Category Archives: In Stitches Knitting Blog

Where is my mojo!?

After my spring thaw sock failure, and my fun with Baby Yeti, I opted to knit the Juliet Cardigan – simple, not much more than a garter stitch and then a six row pattern repeat. I found this really wonderful soft ice pink Sandnes Garn Fiesta and set out to work.

The top knit up really fast and I was totally enjoying the mindless factor. The sweater is knit top down so I was able to try it on and make sure the armholes were long enough and keep going. It was a bit stretched – as only a heavier weight yarn and larger needles could be but I kept going. I will admit to this sneaking feeling of dread the more I did though. I cast off the final stitch on Friday night – all excited to find the perfect buttons. It looked big on the needles, but I figured it was just because it was all in one piece – I tried it on – total hugeness. Had I even entertained asking my 6’2″ boyfriend to try it on I’d venture to say it would be huge on him too – but lets face it – he’s just all man, the sweater was ice pink and it was just never going to happen. Seeing it swim on him while amusing would not eliminate the fact that it was just gigantic! What the !*&(@# – Could someone please tell me where my knitting mojo has gone?!

I actually threw it in the washer and dryer, figuring even though it was acrylic blend it would regain some of its snap from being weighted down on the needles…nope to quote my friend Dee who walked in just after it came out of the dryer “Wow its just massive isn’t it?!” While Dee’s lovely British accent and choice of words made it all sound so much more tolerable when she said it, truly when you come right down to it – it is just another knitting UGH! (funny – but totally pathetic!)

Seriously look at this thing – I mean its very pretty and all in spite of its size.

I took a correctly sized sweater made when I had my knitting mojo – even when I take into account that one is a short waist pullover and the other is supposed to be a longer cardigan the ridiculous factor, as embarrassing as it is – must be shared.

If there were knitting police, I swear they would either be writing me a ticket or revoking my needles or something. I just dont understand it – I’m careful, I swatch, I read the directions, I even check for tell me exactly how I came up with a sweater that is big enough to be a blanket for two people!

One more deep breath. I have a plan. I’m going to use a size smaller needle and one size smaller pattern. I will try on obsessively as I go, even if that means running a lifeline so I can try it off the needles. I’m frogging the big one and transforming it into one that fits. I may even knit directly from the oversized mess for that matter! I will not be swayed – you can’t have my needles, I will find my knitting mojo – who knows, maybe its buried in my stash somewhere?!

Baby Cuteness

Stitch and Bitch has been a great source of making new friends after moving. I love the company, the laughs and seeing what everyone is working on each Wednesday night. What I also love is watching the pregnant bellies of a few of our knitters grow. Its so much fun when its not you!

Without sounding ancient, it was more unusual for people to find out what sex child you were carrying when I was having my girls. I remember picking a both boy and girl nursery accessories and layettes and then having my mother call to tell the stores which to deliver. Of course knitting anything for a baby that wasnt yellow, white or green was a gamble – so I didnt do much baby knitting – which of course meant I missed out on all the fun of knitting little tiny baby sleeves and backs of sweaters that are the size of a dishcloth. I felt like I was working in miniature land!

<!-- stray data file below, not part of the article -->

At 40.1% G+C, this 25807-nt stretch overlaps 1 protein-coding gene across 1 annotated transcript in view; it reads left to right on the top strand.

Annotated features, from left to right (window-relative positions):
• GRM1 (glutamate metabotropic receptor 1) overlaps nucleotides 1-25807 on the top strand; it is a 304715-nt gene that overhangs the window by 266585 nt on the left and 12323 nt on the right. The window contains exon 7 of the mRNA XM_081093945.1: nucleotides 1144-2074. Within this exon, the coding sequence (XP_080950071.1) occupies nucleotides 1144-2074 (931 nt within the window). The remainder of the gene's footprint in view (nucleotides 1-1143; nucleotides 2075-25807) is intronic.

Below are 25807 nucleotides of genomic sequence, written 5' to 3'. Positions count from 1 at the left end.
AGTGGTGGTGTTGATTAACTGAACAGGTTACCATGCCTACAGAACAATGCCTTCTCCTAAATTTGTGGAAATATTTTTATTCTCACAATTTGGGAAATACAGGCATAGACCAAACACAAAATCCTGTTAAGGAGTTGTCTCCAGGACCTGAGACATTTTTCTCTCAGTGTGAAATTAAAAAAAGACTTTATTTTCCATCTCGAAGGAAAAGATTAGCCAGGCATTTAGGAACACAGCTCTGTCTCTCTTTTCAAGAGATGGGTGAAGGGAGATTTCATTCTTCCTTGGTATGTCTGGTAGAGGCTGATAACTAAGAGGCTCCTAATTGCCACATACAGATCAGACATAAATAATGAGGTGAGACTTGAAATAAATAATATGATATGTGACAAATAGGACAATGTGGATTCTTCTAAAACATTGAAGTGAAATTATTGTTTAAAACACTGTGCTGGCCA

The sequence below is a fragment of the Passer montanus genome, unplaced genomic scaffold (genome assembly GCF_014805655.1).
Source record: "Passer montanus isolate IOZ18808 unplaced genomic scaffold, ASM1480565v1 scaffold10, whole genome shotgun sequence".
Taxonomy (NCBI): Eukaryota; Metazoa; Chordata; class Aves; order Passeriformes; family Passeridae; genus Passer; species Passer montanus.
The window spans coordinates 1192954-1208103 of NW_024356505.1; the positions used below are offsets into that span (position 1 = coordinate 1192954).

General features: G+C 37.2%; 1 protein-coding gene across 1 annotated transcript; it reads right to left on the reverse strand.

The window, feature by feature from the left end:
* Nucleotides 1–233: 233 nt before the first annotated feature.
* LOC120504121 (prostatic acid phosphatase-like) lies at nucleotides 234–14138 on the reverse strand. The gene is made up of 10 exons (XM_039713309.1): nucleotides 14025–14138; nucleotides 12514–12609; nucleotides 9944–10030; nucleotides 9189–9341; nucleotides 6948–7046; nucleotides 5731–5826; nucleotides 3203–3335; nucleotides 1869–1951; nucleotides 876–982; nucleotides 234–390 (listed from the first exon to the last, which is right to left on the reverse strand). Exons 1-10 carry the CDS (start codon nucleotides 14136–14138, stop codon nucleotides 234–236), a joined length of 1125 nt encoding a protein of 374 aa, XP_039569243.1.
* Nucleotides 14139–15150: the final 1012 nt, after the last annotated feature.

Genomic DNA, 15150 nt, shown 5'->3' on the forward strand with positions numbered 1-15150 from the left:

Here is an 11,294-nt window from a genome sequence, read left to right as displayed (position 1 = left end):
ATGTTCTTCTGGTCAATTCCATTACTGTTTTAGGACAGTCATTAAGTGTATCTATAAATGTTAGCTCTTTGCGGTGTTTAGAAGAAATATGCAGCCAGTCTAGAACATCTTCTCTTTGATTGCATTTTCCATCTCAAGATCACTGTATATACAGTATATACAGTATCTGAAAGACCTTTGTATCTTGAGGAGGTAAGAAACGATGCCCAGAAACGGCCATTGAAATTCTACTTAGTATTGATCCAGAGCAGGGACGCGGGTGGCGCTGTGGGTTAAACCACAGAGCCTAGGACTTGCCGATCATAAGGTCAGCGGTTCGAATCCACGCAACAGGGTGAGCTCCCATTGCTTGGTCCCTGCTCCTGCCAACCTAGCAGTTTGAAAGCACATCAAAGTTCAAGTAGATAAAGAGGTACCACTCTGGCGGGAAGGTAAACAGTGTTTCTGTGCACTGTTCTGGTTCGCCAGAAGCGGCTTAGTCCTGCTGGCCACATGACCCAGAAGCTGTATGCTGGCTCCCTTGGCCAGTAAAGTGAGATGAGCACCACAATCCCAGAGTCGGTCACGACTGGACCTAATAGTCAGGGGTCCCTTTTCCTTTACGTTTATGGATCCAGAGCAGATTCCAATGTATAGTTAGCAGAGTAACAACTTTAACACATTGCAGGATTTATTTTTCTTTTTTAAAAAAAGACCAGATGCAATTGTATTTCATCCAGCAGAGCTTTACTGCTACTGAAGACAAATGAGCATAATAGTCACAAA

First up – Raquel’s baby boy due next month. Navy blue Baby Yeti in a nice washable boucle

Two more bellies to watch grow – two more patterns to pick…

Sock Frustration

I’m totally in love with this spring thaw sock – I got on my way and it didn’t take much time to finish the first one at all – it fit when I turned the heel, so I went crazy and finished it. Its SO pretty

I couldnt wait to see it on my foot. Can you just hear me sighing from where you sit – the stupid beautiful wonderful sock is just a tad too big. Uggh! When measuring the row gauge I should have measured from the pattern and not the regular stockinette side. Yep I’m an idiot.

I’m in this “well its all experience” mode, so I decide I’m fearless and I do love the socks enough to want to do them really well – I’ll just start over and knit both together using the magic loop. In theory this is a very good idea – unless of course you are like me and tend to try to make knitting part of your chill out and be mindless activity. The supremely bad idea was trying to turn two heels watching two patterns that need to go in opposite directions all while relaxing in front of tv. I gave up after turning both heels a few times each and not getting the right number of stitches.

So sad….so now I have one beautifully knit sock that is too big and I’m not feeling like making another one to share – call me selfish but I want them for me.

My plan is to take a deep breath and a little break – and to find another winter white yarn that is more similar (if not exactly the same) to the one the pattern calls for.

I’m not giving up – I’m just looking at it as learning to calm my obsessive nature!